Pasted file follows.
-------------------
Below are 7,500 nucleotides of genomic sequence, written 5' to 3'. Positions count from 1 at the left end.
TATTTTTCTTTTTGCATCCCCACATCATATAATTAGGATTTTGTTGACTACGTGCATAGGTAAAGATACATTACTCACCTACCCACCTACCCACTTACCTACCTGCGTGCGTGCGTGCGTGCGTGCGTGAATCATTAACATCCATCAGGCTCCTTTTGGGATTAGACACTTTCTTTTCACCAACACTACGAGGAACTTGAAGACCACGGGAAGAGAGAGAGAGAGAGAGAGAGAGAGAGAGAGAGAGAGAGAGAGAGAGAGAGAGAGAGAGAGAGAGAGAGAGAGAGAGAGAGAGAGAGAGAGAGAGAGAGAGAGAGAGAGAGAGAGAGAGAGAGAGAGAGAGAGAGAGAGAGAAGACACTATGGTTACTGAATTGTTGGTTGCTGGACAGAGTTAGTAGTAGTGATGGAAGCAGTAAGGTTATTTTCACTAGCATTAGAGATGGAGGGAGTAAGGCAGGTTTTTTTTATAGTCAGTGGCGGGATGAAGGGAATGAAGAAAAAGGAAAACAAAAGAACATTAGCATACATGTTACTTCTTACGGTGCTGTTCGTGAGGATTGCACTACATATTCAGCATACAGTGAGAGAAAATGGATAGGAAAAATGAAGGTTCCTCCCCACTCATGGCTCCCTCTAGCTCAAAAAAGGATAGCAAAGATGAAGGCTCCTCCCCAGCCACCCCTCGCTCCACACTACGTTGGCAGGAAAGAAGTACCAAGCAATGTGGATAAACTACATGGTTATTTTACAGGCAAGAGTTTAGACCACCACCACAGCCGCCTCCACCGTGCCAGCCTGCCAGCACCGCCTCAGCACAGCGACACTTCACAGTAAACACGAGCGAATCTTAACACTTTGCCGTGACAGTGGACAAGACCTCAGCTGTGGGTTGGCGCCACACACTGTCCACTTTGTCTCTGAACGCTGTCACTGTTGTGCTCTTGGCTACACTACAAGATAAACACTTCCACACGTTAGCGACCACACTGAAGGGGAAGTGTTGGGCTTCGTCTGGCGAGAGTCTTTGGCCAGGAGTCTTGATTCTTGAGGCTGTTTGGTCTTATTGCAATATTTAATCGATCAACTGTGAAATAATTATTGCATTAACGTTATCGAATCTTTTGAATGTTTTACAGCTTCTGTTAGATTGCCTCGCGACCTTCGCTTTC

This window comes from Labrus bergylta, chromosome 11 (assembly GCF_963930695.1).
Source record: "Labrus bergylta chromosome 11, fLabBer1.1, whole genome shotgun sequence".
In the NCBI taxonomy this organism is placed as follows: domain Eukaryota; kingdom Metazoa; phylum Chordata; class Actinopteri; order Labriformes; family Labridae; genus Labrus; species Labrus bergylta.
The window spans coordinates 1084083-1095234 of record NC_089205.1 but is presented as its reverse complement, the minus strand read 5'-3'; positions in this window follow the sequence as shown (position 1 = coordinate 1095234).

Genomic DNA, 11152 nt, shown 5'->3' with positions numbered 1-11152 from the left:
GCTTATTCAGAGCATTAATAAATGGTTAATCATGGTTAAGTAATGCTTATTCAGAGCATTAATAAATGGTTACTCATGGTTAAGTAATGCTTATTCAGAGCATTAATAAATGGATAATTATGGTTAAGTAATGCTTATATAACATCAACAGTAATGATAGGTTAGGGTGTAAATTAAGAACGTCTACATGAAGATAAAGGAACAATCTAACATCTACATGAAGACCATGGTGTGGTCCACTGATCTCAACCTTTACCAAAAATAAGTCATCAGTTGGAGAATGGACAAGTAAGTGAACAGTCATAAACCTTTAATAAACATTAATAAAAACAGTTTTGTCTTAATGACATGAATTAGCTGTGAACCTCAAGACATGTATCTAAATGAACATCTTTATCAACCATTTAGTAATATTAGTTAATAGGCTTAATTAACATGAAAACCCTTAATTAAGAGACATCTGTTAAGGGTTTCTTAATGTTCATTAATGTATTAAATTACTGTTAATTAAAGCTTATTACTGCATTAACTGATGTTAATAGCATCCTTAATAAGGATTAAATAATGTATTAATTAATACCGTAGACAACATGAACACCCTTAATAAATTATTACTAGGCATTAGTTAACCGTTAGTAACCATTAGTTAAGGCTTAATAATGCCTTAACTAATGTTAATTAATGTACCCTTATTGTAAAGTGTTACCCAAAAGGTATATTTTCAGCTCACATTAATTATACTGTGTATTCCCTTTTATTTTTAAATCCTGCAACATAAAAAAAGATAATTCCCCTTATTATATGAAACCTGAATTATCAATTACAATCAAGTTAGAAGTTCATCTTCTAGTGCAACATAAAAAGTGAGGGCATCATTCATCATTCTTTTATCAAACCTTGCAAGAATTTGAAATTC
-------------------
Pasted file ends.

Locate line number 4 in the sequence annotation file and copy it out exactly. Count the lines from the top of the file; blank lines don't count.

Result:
Source record: "Labrus bergylta chromosome 11, fLabBer1.1, whole genome shotgun sequence".